College flight driven by Rauner budget impasse
Latest figures from 2017 found almost half of university-bound Illinois freshmen left state
By Ted Cox
College-bound Illinois freshmen left the state in increasing numbers during the two-year budget impasse between Gov. Rauner and the General Assembly.
The latest figures from 2017 released Tuesday by the Illinois Board of Higher Education found that almost half of all Illinois graduates from high school who were bound for a four-year college or university left the state — 48.4 percent.
The year 2017, of course, was the year the General Assembly broke the impasse to first pass a budget over Rauner’s veto. But the damage was done.
“There is evidence that the rate of out-of-state enrollment accelerated during the Illinois budget impasse,” said Eric Lichtenberger, deputy director of the IBHE’s Information Management and Research division. “In the years immediately before the budget impasse that started in mid-2015, the rate of outmigration to four-year institutions increased by only 1.2 percent. Since the start of the impasse, outmigration shot up by at least 3.7 percent per year.”
The numbers are especially telling among Illinois graduates from high school who were headed to a four-year college or university — basically the best and brightest of state students. Some 42.8 percent of those students left the state in 2013, 43.3 percent the following year. But that percentage of so-called outmigration accelerated to 44.9 percent in 2015, 46.6 percent in 2016, and then 48.4 percent in 2017.
“This is not good news,” said Nyle Robinson, interim executive director of the Illinois Board of Higher Education. “The outmigration trend continues to increase, and that means we’re not only losing students to out-of-state colleges and universities, we’re likely losing them to other states for good. We want to educate our state’s students and see them flourish in jobs here in the Land of Lincoln.”
U.S. Sen. Dick Durbin commented on that phenomenon last year. “We wonder why we lose so many high-school grads who go off to other places," Durbin said. "Part of it is because we stopped investing in our universities.” And when they leave, he added, they oftentimes don’t come back, contributing to the state’s population drain.
But there are signs the state might have already reversed that trend. Last fall, among the 7,609 freshmen enrolled at the state’s flagship University of Illinois at Urbana-Champaign, 5,847 were in-state students — the largest number in a decade.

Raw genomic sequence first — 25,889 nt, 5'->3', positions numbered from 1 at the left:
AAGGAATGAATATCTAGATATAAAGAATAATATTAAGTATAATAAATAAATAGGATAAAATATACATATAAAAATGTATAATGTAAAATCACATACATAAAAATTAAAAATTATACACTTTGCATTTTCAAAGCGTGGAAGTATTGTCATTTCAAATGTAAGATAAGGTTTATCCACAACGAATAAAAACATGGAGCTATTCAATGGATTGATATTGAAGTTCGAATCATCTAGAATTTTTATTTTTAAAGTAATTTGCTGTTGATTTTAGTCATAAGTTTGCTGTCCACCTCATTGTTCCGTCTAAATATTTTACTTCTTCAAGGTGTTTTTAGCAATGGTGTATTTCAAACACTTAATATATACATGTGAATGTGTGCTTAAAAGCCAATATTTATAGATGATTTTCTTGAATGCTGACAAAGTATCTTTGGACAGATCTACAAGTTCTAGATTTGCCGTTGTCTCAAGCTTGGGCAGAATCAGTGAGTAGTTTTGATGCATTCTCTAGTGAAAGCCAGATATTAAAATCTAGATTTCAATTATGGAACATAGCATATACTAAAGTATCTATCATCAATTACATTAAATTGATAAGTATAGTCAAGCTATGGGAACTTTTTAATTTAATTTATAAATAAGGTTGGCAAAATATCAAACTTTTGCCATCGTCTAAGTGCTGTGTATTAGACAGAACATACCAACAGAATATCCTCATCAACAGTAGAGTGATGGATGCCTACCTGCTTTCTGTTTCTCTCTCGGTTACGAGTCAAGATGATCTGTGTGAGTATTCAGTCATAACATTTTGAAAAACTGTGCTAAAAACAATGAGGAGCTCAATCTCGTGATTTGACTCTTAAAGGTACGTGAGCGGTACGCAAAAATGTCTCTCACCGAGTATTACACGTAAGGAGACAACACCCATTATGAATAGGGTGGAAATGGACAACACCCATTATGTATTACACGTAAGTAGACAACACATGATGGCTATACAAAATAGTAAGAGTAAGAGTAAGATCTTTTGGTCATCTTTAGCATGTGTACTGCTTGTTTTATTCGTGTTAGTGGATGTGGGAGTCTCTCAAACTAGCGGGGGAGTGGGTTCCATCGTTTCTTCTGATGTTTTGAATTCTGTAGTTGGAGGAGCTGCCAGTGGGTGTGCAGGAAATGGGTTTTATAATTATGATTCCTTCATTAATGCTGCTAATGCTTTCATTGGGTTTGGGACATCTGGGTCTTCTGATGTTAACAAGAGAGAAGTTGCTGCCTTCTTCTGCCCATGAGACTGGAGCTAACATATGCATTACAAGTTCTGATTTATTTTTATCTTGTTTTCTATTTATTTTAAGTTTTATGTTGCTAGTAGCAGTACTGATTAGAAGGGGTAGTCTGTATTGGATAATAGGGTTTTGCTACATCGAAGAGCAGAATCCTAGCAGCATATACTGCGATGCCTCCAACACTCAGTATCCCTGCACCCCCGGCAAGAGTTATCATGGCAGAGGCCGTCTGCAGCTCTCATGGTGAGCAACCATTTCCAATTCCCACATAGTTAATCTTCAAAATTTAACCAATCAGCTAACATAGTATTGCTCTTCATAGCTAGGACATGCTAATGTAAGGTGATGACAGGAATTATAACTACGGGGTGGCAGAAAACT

“Looking forward, we anticipate that a commitment to stable funding from the state budget will allow greater confidence in the health of Illinois’s public universities,” Robinson said. “That, in turn, will encourage more high-school graduates to pursue their college career in their home state.
“While this is a trying time for higher education in Illinois, I am hopeful that the tide will turn in this legislative session,” he added. “Our colleges and universities, the IBHE staff, and families across the state understand that it’s time to re-invest in higher education. In order for colleges and universities to hold the line on tuition — which many have done over the years — state funding needs to be increased.”
The trend is nothing new, extending back to a lowered state commitment to higher education going back to at least 2002. According to the IBHE: “In fiscal year 2002, state funding for public universities covered 72 percent of costs. But by fiscal year 2018, tuition was covering 65 percent of university costs and state funding provided only 35 percent.”
That had consequences, the IBHE report added. In 2002, only 29.3 percent of the four-year college-going Illinois graduates from public high school left the state. Over the next 15 years, that increased more than 19 percentage points to 48.4 percent, a jump of almost two-thirds, 65.2 percent.
The recent increases were less pronounced among all graduates from high school and those headed for any kind of college or university. Of all graduating seniors, 18.4 left the state in 2015, 19 percent in 2016, and 20.3 percent in 2017. Of all those heading to college, 26.6 percent left the state in 2015, 27.6 percent in 2016, and 27.9 percent in 2017.
In fact, the lone bright spot in the newly released 2017 figures, according to the IBHE, was that in-state enrollment grew at Illinois community colleges, where 2,477 more graduates from public high schools began classes than in 2016.
“It’s a priority for IBHE that Illinois move back toward a stable funding stream that makes our colleges and universities more affordable,” Robinson said.